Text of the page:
Let's get one thing straight: I interview IT managers. I don't hire them. Yet for some reason, the resumes keep pouring in, either to my e-mail account or the general delivery ones we set up for reader feedback. And, sad to say, I doubt I'd call many of the candidates who are applying for technology jobs here, even if there were technology jobs to be had. Here's why.

It's not that the people writing in aren't qualified. In fact, they tend to reel off a laundry list of certifications and system administration experience. Many of them even include some of “12 IT skills that employers can't say no to,” recently compiled by our counterparts at Computerworld U.S. That list included areas like machine learning, open source programming and wireless networking. What it left out was the ability to write a resume that doesn't read like a PC owner's manual.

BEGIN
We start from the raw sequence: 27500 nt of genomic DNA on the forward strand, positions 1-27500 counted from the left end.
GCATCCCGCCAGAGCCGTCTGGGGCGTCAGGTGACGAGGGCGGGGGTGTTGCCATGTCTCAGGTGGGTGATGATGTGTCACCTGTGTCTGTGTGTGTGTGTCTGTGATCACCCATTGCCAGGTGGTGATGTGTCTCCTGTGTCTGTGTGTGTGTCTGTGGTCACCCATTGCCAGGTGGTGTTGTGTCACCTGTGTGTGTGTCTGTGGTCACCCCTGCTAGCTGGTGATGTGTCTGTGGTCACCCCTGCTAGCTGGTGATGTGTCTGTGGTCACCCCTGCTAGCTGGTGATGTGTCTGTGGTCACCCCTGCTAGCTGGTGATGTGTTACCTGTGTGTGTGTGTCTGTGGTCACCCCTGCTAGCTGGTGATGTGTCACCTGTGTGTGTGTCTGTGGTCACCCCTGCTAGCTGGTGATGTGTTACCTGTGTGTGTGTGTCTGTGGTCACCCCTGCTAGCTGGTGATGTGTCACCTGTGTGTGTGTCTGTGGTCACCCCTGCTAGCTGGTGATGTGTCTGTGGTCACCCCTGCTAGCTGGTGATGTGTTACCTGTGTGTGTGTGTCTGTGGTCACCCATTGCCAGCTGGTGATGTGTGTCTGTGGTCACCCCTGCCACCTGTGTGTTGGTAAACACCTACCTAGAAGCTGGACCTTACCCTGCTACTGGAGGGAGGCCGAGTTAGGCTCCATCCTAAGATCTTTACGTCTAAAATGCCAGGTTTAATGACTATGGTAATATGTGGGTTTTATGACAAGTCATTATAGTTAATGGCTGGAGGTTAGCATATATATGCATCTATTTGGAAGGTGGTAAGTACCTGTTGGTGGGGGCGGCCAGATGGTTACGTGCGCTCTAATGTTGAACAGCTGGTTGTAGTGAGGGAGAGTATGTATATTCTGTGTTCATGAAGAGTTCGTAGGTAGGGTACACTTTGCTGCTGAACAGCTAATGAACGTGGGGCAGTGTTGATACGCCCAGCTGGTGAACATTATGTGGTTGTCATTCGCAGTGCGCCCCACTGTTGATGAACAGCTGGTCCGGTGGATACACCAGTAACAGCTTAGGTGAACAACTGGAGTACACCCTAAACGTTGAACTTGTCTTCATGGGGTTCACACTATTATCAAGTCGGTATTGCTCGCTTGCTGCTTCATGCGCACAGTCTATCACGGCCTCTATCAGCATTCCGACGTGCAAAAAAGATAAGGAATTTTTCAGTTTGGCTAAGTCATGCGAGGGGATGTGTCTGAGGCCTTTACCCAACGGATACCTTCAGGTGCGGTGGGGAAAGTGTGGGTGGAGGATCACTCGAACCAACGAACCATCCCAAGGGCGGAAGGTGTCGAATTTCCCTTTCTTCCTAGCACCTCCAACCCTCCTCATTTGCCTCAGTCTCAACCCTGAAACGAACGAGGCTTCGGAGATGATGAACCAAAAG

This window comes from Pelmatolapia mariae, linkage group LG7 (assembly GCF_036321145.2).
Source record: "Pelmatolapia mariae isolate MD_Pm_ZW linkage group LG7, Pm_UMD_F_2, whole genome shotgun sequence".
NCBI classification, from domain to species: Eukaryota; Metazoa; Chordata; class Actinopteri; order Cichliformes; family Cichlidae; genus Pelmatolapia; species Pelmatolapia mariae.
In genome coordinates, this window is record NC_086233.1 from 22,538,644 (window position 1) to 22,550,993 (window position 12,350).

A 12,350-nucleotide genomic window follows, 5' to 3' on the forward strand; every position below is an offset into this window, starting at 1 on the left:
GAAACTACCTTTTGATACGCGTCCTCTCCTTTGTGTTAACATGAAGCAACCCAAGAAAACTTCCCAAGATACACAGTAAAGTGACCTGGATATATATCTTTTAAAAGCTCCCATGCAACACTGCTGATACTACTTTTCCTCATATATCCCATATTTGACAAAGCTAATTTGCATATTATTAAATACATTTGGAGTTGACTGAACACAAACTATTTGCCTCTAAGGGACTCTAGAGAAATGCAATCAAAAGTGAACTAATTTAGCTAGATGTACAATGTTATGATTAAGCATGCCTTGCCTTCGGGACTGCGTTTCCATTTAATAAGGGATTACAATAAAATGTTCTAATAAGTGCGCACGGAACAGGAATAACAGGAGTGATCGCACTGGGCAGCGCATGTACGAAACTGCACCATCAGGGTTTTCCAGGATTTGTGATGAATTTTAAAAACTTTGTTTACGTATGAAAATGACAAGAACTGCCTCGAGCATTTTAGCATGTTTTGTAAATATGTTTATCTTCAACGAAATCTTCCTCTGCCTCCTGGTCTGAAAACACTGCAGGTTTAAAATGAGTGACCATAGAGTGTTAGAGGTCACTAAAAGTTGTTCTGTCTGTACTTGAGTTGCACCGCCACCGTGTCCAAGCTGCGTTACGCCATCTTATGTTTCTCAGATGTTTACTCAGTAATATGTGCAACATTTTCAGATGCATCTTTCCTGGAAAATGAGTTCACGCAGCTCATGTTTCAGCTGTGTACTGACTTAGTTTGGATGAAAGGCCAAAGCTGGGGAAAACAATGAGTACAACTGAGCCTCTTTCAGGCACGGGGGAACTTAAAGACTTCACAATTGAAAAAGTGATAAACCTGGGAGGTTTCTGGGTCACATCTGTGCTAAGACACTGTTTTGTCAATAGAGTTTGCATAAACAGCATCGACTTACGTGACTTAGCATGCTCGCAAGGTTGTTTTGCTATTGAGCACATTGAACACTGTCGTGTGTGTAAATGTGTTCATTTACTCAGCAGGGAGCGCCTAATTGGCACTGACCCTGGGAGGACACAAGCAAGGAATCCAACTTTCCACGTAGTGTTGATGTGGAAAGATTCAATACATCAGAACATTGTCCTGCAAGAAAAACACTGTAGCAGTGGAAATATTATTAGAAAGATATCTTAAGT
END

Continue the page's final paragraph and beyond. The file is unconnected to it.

Apart from generic objectives like “a dynamic position with a company where I can use my talents,” and additional interests like reading, a lot of the IT resumes I see don't give you much sense of the personality behind the programming languages and troubleshooting expertise. That's going to become a big problem as Web 2.0 technologies mature and everyday users start thinking of themselves as more IT-savvy than they actually are. If IT managers can't effectively articulate who they are and how they can contribute to achieving an organization's goals in layman's terms, they're not going to get very far — not that they'd get very far by sending their resume to me anyway.

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